The University of Illinois has approved new prompts for the Personal Statement of the

2011-2012 application for undergraduate admission.
Applicants will now be asked to respond to two prompts instead of three, using a

maximum of 1,000 words total. The first prompt for transfer students remains the same as

last year. The Additional Comments box that follows the Personal Statement has been

expanded to 500 words to accommodate information students aren’t able to address

sufficiently elsewhere in the application.
University faculty approved the revisions to the prompts with the goal of eliciting

information from students that is more helpful in the comprehensive review process.

Admissions Directors hope the broadness of these questions will result in better answers

– and better clues about who students really are.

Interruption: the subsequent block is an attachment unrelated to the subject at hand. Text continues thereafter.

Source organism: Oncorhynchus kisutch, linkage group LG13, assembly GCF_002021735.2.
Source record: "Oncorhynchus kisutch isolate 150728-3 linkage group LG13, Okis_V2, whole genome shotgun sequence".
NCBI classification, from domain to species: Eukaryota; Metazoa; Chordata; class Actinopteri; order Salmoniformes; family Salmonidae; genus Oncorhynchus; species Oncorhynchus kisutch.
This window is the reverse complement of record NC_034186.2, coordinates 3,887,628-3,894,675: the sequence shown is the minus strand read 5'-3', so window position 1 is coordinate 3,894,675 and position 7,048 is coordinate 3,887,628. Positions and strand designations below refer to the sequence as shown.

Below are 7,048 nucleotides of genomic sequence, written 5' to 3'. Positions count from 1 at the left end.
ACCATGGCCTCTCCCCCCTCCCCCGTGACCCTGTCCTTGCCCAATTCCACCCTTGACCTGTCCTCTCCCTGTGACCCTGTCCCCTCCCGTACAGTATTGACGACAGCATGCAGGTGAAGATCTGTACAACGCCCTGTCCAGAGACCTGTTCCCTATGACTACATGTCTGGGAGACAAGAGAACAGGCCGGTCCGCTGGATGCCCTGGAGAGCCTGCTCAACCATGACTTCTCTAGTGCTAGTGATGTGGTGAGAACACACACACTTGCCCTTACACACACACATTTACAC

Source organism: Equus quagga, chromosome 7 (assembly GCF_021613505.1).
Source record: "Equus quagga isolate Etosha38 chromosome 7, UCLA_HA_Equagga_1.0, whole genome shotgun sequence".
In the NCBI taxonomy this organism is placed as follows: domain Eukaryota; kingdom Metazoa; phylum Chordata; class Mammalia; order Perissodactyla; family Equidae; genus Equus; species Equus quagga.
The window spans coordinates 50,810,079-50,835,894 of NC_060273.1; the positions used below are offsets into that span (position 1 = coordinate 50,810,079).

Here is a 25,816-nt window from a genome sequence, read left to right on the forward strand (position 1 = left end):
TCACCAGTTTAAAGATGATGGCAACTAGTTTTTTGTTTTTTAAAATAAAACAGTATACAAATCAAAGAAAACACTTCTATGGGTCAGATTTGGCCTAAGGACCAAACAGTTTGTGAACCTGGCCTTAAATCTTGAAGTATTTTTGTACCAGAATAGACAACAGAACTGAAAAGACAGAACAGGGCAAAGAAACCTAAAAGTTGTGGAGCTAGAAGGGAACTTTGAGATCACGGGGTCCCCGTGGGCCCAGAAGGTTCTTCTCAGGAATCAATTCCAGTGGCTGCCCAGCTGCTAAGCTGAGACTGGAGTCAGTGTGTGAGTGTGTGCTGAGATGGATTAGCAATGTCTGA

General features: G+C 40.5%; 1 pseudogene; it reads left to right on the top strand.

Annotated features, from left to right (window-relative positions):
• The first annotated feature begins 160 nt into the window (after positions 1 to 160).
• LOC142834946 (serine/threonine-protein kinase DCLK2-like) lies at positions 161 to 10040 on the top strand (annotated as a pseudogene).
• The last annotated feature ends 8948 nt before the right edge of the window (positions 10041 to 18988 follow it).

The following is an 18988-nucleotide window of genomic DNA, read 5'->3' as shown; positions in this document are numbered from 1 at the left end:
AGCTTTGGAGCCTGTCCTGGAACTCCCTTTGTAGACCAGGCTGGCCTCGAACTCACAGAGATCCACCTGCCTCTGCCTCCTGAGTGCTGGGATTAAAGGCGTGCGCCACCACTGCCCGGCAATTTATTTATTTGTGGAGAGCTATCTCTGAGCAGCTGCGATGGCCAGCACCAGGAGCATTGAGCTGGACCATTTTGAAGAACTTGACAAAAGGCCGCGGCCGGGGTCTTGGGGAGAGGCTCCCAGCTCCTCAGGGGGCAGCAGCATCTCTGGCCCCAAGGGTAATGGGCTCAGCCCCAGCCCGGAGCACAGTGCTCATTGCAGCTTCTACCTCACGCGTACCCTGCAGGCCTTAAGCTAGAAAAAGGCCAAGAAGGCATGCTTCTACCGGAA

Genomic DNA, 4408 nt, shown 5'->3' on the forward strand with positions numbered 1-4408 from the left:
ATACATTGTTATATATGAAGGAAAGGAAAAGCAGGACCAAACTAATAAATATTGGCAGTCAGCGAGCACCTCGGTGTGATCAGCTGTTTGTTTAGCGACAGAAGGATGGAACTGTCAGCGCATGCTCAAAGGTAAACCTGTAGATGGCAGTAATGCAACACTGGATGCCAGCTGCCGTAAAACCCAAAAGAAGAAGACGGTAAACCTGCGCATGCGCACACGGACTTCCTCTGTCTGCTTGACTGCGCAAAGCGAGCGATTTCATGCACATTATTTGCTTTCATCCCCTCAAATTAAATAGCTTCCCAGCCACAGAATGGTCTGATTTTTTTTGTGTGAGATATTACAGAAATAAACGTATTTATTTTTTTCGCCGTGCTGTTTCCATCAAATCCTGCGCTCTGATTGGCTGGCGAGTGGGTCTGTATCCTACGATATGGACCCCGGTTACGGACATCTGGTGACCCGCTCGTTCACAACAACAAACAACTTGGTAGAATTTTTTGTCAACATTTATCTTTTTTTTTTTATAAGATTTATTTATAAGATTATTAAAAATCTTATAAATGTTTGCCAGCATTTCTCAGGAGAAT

Respond to both prompts, using a maximum of 1,000 words total.

You may allocate the word count as you wish. If you choose to respond to one

prompt at greater length, we suggest your shorter answer be no less than 250


Stay within the word limit as closely as you can. A little over—1,012 words, for

example—is fine.

Prompt #1 (Freshman):

Describe the world you come from – for example, your family, community or school

– and tell us how your world has shaped your dreams and aspirations.

Prompt # 1 (Transfer):

What is your intended major? Discuss how your interest in the subject developed and

describe any experience you have had in the field – such as volunteer work,

internships and employment, participation in student organizations and activities –

and what you have gained from your involvement.

Prompt #2:

Tell us about a personal quality, talent, accomplishment, contribution or experience

that is important to you. What about this quality or accomplishment makes you proud

and how does it relate to the person you are?

Note: There is a UC Berkeley step-by-step tutorial on how to write your personal

statement online at: